Wolf relocation bill sparks opposition
By MATTHEW WEAVER
Wolf supporters say an Eastern Washington lawmaker's bill aimed at moving wolves to the west side of the state is damaging their efforts to relocate wolves to the southern Cascade Mountains.
Conservation Northwest has been working on a bipartisan bill to direct the state Department of Fish and Wildlife to move wolves from northeast Washington to the southern Cascades, Mitch Friedman, the nonprofit organization's executive director, said.
Friedman said such a bill would have statewide support and could advance wolf recovery and flexibility.
Earlier this week, Rep. Joel Kretz, R-Wauconda, introduced House Bill 1258, which calls for the department to move wolves as the primary tool for managing wolf-related wildlife interactions.
According to the two-page bill, a wolf may only be moved to an area where conditions exist to "improve, maintain or manage riparian or other ecosystem functions and where a geographic barrier exists between the translocation area and the rest of the state." The bill identifies such areas as including any island with an area of at least 50 square miles and the Olympic Peninsula.
"Last week we were closer to success than we are today because Mr. Kretz's bill has just filled the room with a bad odor," Friedman said. He called Kretz's bill "dead on arrival."
"This is Mr. Kretz having fun making a political statement at a time I wish he was trying to more seriously address the issues," Friedman said.
Jack Field, executive vice president of the Washington Cattlemen's Association, said he doesn't want to relocate wolves. While he doesn't think one area should be held "hostage" with an "explosion of wolves," he also knows ranchers would also be on the receiving end of any relocation.
"I know they wouldn't be doing backflips saying, 'Oh yeah, bring wolves in to the South Cascades,'" he said.
Field would prefer a focus on ensuring the state and ranchers have the proper management tools, applying lessons learned with the Wedge Wolf pack on the Diamond M Ranch in Laurier, Wash., much more quickly.
"Perhaps if we could have taken out two or three wolves three months earlier, we could have turned the pack and saved the rest of them," he said.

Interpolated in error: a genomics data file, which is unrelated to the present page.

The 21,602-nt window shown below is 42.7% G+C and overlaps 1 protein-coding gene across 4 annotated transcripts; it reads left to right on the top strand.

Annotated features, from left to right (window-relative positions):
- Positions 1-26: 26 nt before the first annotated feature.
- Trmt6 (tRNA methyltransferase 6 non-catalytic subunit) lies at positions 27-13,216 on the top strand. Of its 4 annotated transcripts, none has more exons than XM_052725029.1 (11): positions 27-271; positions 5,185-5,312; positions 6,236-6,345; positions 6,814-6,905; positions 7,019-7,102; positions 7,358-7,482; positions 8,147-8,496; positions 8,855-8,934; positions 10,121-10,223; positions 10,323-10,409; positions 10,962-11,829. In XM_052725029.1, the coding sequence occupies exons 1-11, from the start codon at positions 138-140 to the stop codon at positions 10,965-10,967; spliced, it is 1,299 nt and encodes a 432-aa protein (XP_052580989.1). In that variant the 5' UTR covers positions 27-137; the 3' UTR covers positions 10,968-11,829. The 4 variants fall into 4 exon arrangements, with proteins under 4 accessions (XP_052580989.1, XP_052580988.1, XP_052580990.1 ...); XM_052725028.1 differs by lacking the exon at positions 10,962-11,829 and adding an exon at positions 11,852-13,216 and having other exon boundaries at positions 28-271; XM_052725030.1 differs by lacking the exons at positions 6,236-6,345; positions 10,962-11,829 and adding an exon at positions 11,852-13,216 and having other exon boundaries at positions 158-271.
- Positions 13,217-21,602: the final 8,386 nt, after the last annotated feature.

Field welcomes the discussion inspired by Kretz's bill on wildlife management recovery and geographic species diversity.
Relocating wolves is supposed to occur when an area becomes overrun, Field said. He said residents in Kretz's district face a "disproportionate share of wolf recolonization and depredations," impacting livestock and wildlife.
"The bill simply outlines the fact that if it's great to have wolves in northeast Washington, it should be great to have them throughout Washington," Field said. "The folks that want to oppose the bill are going to have to come up with some pretty interesting reasons why it's not a good idea to have wolves in other portions of the state."
He expects Kretz's bill to have a hearing before the House Agriculture and Natural Resources Committee.
Friedman called for Kretz to stand down and reach out to urban legislators.
"Now it's time for people to stick their necks out a bit and get a little uncomfortable," Friedman said. "We're ready to do that, and encourage our friends in Olympia to do that. I hope Mr. Kretz can do the same."
Kretz said he went around to most "avidly pro-wolf legislators" asking them to co-sponsor the bill, "since they've supported wolves so much in Eastern Washington."
"I didn't get a single taker. I was shocked," he said. "That would be intellectually kind of dishonest, wouldn't it? I thought they would jump at the chance to share in the blessings, but none of them would touch it."